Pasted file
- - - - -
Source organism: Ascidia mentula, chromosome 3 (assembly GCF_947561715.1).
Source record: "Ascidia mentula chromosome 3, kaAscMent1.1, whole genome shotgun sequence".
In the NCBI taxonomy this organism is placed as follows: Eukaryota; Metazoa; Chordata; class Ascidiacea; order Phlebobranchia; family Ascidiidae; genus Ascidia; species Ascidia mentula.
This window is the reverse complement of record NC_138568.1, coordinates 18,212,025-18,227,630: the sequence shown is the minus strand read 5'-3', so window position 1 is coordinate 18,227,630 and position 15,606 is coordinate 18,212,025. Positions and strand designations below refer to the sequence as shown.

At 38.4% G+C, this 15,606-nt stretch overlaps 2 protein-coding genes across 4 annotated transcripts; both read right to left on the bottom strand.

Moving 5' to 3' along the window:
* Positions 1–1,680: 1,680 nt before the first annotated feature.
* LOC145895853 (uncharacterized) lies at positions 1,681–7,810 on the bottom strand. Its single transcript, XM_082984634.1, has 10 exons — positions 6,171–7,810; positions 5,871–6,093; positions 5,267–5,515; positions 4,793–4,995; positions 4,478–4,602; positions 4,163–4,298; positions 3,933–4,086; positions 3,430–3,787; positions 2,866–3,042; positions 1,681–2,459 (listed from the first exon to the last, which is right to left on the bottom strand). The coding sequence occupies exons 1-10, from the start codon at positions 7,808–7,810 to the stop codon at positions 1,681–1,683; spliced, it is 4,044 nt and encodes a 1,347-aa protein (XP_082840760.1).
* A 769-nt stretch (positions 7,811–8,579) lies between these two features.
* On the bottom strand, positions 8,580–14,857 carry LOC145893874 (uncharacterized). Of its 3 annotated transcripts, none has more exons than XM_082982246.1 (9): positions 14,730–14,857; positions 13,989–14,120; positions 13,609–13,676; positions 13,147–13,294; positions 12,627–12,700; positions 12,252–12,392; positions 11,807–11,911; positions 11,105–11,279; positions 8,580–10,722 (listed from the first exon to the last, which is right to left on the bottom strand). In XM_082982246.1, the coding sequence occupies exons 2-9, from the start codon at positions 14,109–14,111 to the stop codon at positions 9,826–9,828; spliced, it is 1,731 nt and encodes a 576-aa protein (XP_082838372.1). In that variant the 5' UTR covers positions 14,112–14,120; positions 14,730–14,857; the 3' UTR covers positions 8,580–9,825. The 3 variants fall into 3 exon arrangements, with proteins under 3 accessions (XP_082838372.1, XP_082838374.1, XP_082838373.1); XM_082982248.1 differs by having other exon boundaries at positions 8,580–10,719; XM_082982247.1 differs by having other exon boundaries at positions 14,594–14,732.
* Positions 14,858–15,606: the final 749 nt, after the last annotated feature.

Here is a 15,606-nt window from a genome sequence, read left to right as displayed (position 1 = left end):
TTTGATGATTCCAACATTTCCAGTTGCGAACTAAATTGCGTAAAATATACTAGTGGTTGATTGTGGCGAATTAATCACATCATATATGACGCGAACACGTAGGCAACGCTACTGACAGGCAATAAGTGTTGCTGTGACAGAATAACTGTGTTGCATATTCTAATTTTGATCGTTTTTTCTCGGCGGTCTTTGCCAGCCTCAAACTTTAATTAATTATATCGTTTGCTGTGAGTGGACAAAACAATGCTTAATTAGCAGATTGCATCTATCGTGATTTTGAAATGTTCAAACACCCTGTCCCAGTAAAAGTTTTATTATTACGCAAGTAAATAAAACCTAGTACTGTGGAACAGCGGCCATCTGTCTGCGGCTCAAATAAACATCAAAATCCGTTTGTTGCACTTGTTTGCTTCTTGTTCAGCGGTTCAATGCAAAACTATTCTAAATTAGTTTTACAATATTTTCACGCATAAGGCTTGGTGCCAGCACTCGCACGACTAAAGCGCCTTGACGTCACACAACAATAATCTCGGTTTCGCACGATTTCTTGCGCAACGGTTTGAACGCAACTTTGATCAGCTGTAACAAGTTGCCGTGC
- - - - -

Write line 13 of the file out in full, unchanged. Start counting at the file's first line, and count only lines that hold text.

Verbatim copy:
TTTGATGATTCCAACATTTCCAGTTGCGAACTAAATTGCGTAAAATATACTAGTGGTTGATTGTGGCGAATTAATCACATCATATATGACGCGAACACGTAGGCAACGCTACTGACAGGCAATAAGTGTTGCTGTGACAGAATAACTGTGTTGCATATTCTAATTTTGATCGTTTTTTCTCGGCGGTCTTTGCCAGCCTCAAACTTTAATTAATTATATCGTTTGCTGTGAGTGGACAAAACAATGCTTAATTAGCAGATTGCATCTATCGTGATTTTGAAATGTTCAAACACCCTGTCCCAGTAAAAGTTTTATTATTACGCAAGTAAATAAAACCTAGTACTGTGGAACAGCGGCCATCTGTCTGCGGCTCAAATAAACATCAAAATCCGTTTGTTGCACTTGTTTGCTTCTTGTTCAGCGGTTCAATGCAAAACTATTCTAAATTAGTTTTACAATATTTTCACGCATAAGGCTTGGTGCCAGCACTCGCACGACTAAAGCGCCTTGACGTCACACAACAATAATCTCGGTTTCGCACGATTTCTTGCGCAACGGTTTGAACGCAACTTTGATCAGCTGTAACAAGTTGCCGTGC